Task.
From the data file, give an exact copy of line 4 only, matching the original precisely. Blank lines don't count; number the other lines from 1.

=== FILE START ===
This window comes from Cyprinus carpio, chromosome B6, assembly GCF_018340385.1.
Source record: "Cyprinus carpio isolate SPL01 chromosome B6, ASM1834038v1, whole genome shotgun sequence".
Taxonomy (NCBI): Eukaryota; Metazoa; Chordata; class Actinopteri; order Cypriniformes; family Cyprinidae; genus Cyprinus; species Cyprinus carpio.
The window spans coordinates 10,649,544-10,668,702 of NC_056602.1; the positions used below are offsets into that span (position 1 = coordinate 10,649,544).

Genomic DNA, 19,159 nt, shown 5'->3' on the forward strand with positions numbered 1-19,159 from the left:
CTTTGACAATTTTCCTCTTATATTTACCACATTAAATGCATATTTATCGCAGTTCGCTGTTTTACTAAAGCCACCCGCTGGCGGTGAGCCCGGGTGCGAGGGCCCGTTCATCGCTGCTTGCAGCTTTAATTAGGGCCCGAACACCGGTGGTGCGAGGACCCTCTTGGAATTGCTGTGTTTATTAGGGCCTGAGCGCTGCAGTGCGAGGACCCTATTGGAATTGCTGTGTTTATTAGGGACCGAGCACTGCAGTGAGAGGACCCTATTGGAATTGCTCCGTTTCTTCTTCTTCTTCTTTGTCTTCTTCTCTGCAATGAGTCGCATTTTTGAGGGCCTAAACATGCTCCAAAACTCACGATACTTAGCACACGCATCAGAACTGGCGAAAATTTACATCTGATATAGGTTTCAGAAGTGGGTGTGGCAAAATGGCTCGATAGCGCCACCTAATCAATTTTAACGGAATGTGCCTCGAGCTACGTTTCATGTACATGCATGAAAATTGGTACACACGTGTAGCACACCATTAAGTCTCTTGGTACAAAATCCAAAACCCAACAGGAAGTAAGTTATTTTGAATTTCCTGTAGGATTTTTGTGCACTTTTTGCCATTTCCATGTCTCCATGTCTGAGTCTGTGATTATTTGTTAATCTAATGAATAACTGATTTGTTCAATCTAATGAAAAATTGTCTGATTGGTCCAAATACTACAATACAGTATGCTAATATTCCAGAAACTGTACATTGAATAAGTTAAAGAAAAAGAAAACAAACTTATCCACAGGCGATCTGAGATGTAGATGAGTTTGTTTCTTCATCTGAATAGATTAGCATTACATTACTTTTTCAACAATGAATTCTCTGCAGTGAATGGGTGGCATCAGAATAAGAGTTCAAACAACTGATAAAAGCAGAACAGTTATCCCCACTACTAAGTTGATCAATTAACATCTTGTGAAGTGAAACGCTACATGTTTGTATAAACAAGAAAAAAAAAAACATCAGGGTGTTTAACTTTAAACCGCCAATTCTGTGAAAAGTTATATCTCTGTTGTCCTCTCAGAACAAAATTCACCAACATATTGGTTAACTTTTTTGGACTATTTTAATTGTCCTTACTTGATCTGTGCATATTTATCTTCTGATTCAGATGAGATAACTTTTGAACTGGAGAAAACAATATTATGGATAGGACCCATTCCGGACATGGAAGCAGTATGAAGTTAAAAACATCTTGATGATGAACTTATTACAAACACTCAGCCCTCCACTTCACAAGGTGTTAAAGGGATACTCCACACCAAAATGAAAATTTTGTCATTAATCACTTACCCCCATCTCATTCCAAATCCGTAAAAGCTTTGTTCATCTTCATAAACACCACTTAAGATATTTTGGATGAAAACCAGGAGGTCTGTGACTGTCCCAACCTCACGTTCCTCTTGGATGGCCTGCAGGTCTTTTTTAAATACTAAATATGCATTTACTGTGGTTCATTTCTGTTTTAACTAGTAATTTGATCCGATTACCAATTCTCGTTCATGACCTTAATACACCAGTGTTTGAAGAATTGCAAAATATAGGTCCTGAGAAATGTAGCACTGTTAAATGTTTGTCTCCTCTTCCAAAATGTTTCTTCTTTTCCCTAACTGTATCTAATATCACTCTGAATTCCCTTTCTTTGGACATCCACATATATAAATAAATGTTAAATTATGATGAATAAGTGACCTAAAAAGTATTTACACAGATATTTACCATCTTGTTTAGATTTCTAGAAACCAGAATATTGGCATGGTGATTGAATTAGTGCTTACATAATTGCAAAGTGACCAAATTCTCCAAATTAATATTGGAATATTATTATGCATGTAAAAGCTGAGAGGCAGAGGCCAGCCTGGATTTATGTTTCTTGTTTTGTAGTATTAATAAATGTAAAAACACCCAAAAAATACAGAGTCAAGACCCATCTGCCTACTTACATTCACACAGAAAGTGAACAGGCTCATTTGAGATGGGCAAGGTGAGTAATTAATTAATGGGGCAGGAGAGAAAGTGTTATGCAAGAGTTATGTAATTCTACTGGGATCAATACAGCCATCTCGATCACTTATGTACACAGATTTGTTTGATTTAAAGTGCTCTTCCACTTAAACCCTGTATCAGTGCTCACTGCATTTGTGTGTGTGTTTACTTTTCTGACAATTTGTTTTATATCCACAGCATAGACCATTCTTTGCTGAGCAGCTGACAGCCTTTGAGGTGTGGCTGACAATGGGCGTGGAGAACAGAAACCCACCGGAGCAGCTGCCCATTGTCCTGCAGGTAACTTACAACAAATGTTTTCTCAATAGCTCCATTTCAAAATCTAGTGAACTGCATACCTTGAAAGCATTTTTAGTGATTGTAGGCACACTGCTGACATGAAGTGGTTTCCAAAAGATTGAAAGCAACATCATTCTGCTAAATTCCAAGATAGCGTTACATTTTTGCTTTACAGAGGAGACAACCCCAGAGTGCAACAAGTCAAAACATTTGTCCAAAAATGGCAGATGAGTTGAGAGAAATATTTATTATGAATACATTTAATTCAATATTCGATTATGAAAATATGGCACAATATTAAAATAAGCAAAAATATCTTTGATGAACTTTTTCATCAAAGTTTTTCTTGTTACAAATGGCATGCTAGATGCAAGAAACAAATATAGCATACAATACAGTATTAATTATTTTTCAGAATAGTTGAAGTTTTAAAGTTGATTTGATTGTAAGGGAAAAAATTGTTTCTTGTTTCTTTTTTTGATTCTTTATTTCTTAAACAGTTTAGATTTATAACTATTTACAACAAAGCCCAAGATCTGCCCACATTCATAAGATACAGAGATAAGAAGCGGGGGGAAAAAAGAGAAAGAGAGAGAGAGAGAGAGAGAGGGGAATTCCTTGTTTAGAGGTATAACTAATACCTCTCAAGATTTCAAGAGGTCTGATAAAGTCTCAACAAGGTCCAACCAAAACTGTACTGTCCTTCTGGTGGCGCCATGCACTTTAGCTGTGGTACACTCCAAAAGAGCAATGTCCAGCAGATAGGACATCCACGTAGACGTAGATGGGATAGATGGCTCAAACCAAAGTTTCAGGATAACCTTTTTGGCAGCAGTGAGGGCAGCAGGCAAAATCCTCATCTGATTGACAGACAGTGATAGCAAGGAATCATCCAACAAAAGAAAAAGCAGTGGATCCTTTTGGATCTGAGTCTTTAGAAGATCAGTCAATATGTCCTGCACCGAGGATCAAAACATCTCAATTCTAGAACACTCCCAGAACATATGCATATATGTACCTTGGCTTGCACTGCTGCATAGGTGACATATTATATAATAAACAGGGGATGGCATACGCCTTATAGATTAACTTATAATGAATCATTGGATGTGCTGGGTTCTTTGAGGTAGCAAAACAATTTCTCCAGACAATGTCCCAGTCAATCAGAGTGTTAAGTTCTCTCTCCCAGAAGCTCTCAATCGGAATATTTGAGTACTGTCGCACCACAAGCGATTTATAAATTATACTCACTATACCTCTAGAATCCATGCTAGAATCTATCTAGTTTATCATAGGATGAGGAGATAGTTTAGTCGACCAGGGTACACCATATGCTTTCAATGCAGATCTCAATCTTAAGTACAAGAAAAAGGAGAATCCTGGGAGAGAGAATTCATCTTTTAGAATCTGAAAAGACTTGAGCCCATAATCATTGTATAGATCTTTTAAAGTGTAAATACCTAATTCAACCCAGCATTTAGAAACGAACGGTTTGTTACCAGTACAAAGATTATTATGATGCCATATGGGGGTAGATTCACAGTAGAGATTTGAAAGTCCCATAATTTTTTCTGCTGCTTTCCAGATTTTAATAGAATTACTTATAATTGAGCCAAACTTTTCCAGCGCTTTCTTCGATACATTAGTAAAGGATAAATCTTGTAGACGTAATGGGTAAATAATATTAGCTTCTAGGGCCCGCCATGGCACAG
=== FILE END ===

The window spans coordinates 10,649,544-10,668,702 of NC_056602.1; the positions used below are offsets into that span (position 1 = coordinate 10,649,544).